I watched Dateline last night and saw a program about Jon-Adrian Velazquez. His story is in the papers today.
Like so many other stories of wrongful convictions I have watched, I am amazed at the strength these people have to keep fighting their uphill battle. As one D.A. commented on last night’s program, once you are convicted, it is next to impossible to have that conviction overturned – even when everything points to the fact that the case was mishandled and the evidence was manufactured.
When Jon-Adrian heard the police were looking for him, he knew there was a mistake. A retired police officer, Albert Ward, had been shot and killed in a numbers parlor (illegal gambling) during a botched robbbery.
Jon-Adrian voluntarily walked into the police station, agreed to talk to the police and even agreed to stand in a lineup. He felt he had nothing to worry about since he did nothing wrong. He couldn’t have been more wrong. Velazquez was fingered in that lineup.
Police honed in on Velazquez, now 36, after one witness, Augustus Brown, identified him after sifting through 1,800 mugshots. Jon-Adrian, although now a family man attending school to become a computer programmer, had been arrested on a minor drug bust when he was younger; hence, his photo was in police records.
In the Velazquez case, the witnesses said the man who killed the retired police officer was a black man with a light complexion and braids, a description that led police sketch artists to create a wanted poster. The man with braids in the poster looks nothing like Velazquez.
Dorothy Canady said she would never forget the man who shot a retired New York City police officer, but at trial she identified Juror No. 6 as the assailant. Another witness to the crime said the attacker was a black man with braids, yet he picked a Hispanic man with short hair out of a photo lineup.
Three of the six witnesses who viewed that lineup chose Velazquez and three did not, including the woman who later picked out juror No. 6 at the trial. However, days later she returned to the police station and said she had decided it was the man in position two — Velazquez.
“Every eyewitness … said the shooter was a male black with braids, so how in heaven’s name is the shooter ultimately said to be a male Hispanic with short cropped hair?” Gottlieb, Velazquez’s attorney, asked rhetorically. “Something went wrong in the process.”
The police station lineup that resulted in Velazquez’s identification as the suspected killer was equally “absurd,” he said.
“Everyone looks either Hispanic or Caucasian; there isn’t one male black with braids in that lineup, so you start off with a rotten lineup,” Gottlieb said. “And then you have eyewitnesses who identify a Hispanic male and each of those eyewitnesses were vulnerable individuals — drug dealers, drug users, down and out individuals — who were very vulnerable to police manipulation, police suggestiveness.”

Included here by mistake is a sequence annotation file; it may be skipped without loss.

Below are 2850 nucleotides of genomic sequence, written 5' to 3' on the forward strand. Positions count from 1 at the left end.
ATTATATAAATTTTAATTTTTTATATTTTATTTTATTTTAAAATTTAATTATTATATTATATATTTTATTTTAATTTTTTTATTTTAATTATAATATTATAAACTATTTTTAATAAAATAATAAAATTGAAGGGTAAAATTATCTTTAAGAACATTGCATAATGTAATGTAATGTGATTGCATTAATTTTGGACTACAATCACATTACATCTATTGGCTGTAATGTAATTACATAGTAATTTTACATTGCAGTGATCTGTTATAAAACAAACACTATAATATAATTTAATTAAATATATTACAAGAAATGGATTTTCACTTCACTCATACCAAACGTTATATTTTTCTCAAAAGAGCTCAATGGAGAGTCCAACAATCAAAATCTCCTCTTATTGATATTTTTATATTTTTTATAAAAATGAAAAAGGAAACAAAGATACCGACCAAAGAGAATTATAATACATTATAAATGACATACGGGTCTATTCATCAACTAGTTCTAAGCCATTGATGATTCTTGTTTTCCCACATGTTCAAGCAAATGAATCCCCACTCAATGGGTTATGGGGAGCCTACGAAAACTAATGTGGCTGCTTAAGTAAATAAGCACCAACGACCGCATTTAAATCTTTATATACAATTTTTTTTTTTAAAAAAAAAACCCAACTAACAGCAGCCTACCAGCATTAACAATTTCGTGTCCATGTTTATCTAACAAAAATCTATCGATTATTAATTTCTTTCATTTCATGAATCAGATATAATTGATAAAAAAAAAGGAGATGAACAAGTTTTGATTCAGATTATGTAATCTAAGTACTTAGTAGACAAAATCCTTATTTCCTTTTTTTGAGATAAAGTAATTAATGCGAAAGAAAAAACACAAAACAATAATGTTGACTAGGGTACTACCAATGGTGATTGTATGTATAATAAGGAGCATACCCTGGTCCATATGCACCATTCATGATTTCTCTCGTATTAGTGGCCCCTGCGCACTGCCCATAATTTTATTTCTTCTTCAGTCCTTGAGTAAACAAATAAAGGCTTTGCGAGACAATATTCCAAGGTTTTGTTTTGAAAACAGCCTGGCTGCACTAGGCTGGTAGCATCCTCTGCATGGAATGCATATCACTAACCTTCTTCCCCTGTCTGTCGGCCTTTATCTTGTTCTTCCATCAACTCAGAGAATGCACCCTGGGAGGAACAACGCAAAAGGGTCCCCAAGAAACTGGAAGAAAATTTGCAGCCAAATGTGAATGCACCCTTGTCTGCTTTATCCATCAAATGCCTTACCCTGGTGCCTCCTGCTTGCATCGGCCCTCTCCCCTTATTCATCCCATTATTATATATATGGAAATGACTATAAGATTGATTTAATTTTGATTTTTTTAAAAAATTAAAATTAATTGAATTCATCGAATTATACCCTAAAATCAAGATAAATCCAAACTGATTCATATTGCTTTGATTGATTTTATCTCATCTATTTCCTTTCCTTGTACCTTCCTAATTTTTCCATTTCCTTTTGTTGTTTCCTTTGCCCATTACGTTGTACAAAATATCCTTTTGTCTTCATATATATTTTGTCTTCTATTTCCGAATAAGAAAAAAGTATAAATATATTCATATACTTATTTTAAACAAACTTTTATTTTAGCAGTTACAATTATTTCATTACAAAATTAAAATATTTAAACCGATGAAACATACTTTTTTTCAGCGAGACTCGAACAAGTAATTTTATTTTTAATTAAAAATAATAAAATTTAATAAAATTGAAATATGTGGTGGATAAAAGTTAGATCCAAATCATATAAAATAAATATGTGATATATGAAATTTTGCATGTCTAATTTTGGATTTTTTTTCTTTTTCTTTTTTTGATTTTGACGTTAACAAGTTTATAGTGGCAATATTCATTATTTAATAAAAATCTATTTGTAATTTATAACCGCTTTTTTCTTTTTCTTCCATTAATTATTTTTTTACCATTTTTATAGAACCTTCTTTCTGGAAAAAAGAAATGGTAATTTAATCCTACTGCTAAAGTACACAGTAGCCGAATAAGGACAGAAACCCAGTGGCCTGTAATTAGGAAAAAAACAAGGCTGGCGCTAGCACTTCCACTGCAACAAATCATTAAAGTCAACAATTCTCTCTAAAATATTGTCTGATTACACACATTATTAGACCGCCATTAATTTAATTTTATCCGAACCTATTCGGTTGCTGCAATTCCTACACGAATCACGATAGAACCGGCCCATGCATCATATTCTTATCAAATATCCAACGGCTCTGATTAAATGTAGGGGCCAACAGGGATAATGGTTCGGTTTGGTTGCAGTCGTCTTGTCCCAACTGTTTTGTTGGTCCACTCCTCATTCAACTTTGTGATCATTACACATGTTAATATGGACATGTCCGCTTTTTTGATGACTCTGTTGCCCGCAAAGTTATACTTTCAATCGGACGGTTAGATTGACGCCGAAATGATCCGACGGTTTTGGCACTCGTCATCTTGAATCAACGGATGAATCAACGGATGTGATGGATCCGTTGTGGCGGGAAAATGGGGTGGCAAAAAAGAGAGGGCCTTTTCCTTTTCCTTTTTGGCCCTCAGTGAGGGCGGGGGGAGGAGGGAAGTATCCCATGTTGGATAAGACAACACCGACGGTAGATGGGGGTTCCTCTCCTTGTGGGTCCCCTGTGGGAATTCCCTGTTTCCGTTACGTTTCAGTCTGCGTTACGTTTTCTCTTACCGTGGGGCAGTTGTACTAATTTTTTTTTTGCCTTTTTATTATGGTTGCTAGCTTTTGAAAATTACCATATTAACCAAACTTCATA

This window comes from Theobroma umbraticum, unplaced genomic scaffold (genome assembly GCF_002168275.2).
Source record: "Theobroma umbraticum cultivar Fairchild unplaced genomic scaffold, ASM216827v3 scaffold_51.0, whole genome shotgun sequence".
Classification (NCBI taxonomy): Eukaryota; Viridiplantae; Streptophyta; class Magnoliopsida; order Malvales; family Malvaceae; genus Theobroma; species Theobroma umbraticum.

In fact, in last night’s program, one of the men who identified Velazquez has since recanted and has signed an affidavit stating he was coerced into identifying Velazquez. His name is Phillip Jones. In his affidavit he says:
“I told the police this was the guy and I was sure, but this was not the truth. I felt pressured because the police were threatening to arrest me and my brother Robert for stealing money that Albert dropped on the floor after being shot. I was arrested some time after Albert Ward was killed and two detectives came to visit me upstate in Groveland Prison. The detectives told me they got the right guy and would help me get parole. I decided to testify at the trial because I felt pressured by the police. When I saw the deft. (defendant) in court, I looked in his eyes and knew I had picked out the wrong guy, and the guy on trial I had never seen before.”
There was no physical evidence tying Velazquez to the shooting and he had an alibi – a 75 minute phone call from his apartment to his mother’s number. The crime took place during the call. The police could not make any connections between Velazquez and those who were at the numbers parlor where the retired police officer was shot and killed.
Even in cases where DNA can exonerate a person, it is still an uphill battle to get the conviction overturned. Here, you have a case of questionable witnesses who made questionable identifications amidst a questionable police investigation.
The Innocence Project, a nonprofit group dedicated to freeing the wrongfully convicted through DNA testing and to criminal justice system reform, has helped win freedom for nearly 300 prisoners in 35 states — including 17 who spent time on death rows — in its 20 years of existence.